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The College Classroom according to Margaret Capen
(Sept. 9, 1995)
— Few would argue with Margaret Capen’s candor about her field of expertise. “Statistics,” she said, “can be very dry.” But Dr. Capen’s School of Business classes on statistical analysis and managerial economics are often standing-room-only because she has the knack for putting pizzazz in this sometimes dreary subject.
Her talent regularly draws praise from her students and faculty colleagues, and this year it brought her the prestigious $7,500 Award for Excellence in Teaching from the Board of Governors. She also won a 1994-95 Advising Award from ECU.
“It is important to get the students interested in the subject, but the motivation comes when the students feel their professors have an interest in them,” explained Capen, who teaches in the Department of Decision Sciences.
“We tend to think it is a one-way street. We stand up there. We give a lecture. They are supposed to learn it whether or not they have any motivation to learn it,” she said.
She says the first thing she does with a class is to learn the names of the students.
“Since I know who they are, they are more likely to prepare and to participate. Effort on my part thus results in effort on their part,” she said.
The South Carolina native joined the business school in 1981 after six years as a graduate assistant at the University of South Carolina.
She grew up in Darlington and knew from the time she was eight years old that she wanted to be a teacher. Her mother taught in the public schools.
Now starting her 15th year at ECU, she continues to impress her colleagues and endear herself to her students with the effort she puts into her profession.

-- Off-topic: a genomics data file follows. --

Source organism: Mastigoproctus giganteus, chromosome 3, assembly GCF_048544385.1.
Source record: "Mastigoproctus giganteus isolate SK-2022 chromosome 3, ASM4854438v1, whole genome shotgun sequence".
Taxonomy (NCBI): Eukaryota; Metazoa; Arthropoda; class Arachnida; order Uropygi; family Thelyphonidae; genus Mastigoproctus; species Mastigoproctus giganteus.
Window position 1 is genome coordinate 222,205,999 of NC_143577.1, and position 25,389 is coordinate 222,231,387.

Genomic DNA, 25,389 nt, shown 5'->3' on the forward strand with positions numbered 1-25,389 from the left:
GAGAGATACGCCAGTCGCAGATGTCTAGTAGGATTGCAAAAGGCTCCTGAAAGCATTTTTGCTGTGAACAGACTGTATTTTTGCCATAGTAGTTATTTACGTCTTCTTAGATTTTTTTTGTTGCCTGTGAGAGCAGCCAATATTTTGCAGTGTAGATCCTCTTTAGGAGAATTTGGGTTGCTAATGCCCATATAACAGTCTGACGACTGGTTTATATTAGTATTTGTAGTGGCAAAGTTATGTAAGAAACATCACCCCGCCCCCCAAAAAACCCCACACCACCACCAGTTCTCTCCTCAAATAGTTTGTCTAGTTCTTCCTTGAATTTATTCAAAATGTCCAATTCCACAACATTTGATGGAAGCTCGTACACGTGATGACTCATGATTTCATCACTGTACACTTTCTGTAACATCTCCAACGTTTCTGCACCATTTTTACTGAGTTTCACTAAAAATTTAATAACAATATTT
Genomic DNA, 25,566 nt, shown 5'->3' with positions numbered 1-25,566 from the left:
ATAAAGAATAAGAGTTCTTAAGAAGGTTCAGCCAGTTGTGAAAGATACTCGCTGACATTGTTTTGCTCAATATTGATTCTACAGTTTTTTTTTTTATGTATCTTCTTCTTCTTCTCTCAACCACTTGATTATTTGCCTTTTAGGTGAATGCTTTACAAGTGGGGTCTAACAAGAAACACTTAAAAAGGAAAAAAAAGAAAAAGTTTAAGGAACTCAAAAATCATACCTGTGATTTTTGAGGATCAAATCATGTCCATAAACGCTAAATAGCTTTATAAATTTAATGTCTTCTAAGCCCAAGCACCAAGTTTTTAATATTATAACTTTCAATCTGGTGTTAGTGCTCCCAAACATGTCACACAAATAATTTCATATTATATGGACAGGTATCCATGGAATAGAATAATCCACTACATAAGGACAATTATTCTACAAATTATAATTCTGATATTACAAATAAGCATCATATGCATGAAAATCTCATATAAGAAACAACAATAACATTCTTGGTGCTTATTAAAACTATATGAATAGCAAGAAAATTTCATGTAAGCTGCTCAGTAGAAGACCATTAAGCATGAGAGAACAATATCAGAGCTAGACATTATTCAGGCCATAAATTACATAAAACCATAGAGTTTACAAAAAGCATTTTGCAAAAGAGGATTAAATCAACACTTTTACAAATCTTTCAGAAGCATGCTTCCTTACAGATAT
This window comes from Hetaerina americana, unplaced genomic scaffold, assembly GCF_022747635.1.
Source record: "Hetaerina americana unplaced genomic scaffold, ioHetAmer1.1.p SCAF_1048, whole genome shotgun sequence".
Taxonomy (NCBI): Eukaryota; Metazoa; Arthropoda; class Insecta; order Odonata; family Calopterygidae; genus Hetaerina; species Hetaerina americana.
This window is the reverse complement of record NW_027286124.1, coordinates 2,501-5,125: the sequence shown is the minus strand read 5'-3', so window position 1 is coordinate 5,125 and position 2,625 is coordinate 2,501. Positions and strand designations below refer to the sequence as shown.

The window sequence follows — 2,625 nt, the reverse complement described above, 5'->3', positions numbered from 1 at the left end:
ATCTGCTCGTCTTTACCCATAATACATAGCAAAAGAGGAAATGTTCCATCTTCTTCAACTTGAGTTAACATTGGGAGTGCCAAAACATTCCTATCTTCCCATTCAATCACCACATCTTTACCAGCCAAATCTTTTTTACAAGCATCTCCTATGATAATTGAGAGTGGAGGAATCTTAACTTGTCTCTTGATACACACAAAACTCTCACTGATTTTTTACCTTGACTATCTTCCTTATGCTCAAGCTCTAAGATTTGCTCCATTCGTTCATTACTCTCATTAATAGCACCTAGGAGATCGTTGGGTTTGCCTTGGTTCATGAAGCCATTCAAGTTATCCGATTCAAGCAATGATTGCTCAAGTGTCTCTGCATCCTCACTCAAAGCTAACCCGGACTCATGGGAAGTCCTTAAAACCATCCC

Her teaching effectiveness scores over the years are near perfect. She won the Commerce Club (School of Business Alumni Association) teaching award in 1985 and 1991 and an ECU Teaching Excellence Award in 1991. She was also selected over the past four years as the outstanding teacher in the MBA graduating class.
She teaches a graduate statistics course every semester and gives her students projects that have relevance to industry concerns. Some of the companies benefiting from the projects include Hyster-Yale, Abbott Labs, Carolina Telephone, BB&T and Greenville Utilities.
Dean Ernest Uhr and Decision Sciences Chair Robert Schellenberger nominated Capen for the Board of Governors award. They wrote:
“It is not clear to us whether it is the dynamism of her lectures, the real world emphasis, or the commitment of so much time and effort to work with students as their projects evolve that makes students so please with her performance. We suspect that it is all of these factors.”
Judith Hunt, a management professor, remarked on how Capen’s reputation of teaching excellence comes from the students who “have survived very well in courses which originally would have been considered both difficult and potentially boring.”
“Managerial economics—no offense to the economists—is one that students dread, but when Maggie is teaching the course it is standing-room-only,” she said.
How does she achieve this?
She uses examples from day-to-day living in her lectures. She also motivates her students by letting them get to know her as a person.
She is quick to share a joke with her class, especially tales about people who enjoy statistics. Her office wall and file cabinet are pasted with cartoons ab
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